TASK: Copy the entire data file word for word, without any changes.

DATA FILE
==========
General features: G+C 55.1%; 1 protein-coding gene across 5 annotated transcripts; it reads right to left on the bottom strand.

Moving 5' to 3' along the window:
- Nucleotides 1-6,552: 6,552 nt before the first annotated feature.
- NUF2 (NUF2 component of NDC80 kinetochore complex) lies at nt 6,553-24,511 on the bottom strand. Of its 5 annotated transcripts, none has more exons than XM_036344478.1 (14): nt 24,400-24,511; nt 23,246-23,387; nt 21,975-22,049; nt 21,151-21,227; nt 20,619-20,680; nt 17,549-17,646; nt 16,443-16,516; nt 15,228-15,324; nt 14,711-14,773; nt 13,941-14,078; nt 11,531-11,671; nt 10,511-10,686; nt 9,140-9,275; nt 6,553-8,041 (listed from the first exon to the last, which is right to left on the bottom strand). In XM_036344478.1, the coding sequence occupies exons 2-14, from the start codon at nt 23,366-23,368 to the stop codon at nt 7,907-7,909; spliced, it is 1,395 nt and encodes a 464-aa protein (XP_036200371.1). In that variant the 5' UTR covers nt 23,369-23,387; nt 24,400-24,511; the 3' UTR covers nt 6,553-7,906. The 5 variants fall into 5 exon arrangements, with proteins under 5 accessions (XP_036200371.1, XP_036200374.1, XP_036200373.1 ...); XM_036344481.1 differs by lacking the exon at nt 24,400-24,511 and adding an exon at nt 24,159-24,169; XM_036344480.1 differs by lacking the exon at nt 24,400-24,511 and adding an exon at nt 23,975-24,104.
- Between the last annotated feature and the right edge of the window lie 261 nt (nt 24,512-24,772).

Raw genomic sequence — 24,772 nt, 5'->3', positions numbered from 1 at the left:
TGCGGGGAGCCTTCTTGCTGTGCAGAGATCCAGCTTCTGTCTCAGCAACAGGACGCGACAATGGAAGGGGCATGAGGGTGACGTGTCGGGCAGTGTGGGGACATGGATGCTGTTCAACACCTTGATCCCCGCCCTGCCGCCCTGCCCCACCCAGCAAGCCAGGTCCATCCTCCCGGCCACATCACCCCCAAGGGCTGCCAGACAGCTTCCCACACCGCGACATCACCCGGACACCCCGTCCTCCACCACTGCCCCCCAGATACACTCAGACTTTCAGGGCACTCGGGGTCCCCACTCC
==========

General features: G+C 55.1%; 1 protein-coding gene across 5 annotated transcripts; it reads right to left on the bottom strand.

Moving 5' to 3' along the window:
- Nucleotides 1-6,552: 6,552 nt before the first annotated feature.
- NUF2 (NUF2 component of NDC80 kinetochore complex) lies at nt 6,553-24,511 on the bottom strand. Of its 5 annotated transcripts, none has more exons than XM_036344478.1 (14): nt 24,400-24,511; nt 23,246-23,387; nt 21,975-22,049; nt 21,151-21,227; nt 20,619-20,680; nt 17,549-17,646; nt 16,443-16,516; nt 15,228-15,324; nt 14,711-14,773; nt 13,941-14,078; nt 11,531-11,671; nt 10,511-10,686; nt 9,140-9,275; nt 6,553-8,041 (listed from the first exon to the last, which is right to left on the bottom strand). In XM_036344478.1, the coding sequence occupies exons 2-14, from the start codon at nt 23,366-23,368 to the stop codon at nt 7,907-7,909; spliced, it is 1,395 nt and encodes a 464-aa protein (XP_036200371.1). In that variant the 5' UTR covers nt 23,369-23,387; nt 24,400-24,511; the 3' UTR covers nt 6,553-7,906. The 5 variants fall into 5 exon arrangements, with proteins under 5 accessions (XP_036200371.1, XP_036200374.1, XP_036200373.1 ...); XM_036344481.1 differs by lacking the exon at nt 24,400-24,511 and adding an exon at nt 24,159-24,169; XM_036344480.1 differs by lacking the exon at nt 24,400-24,511 and adding an exon at nt 23,975-24,104.
- Between the last annotated feature and the right edge of the window lie 261 nt (nt 24,512-24,772).

Raw genomic sequence — 24,772 nt, 5'->3', positions numbered from 1 at the left:
TGCGGGGAGCCTTCTTGCTGTGCAGAGATCCAGCTTCTGTCTCAGCAACAGGACGCGACAATGGAAGGGGCATGAGGGTGACGTGTCGGGCAGTGTGGGGACATGGATGCTGTTCAACACCTTGATCCCCGCCCTGCCGCCCTGCCCCACCCAGCAAGCCAGGTCCATCCTCCCGGCCACATCACCCCCAAGGGCTGCCAGACAGCTTCCCACACCGCGACATCACCCGGACACCCCGTCCTCCACCACTGCCCCCCAGATACACTCAGACTTTCAGGGCACTCGGGGTCCCCACTCC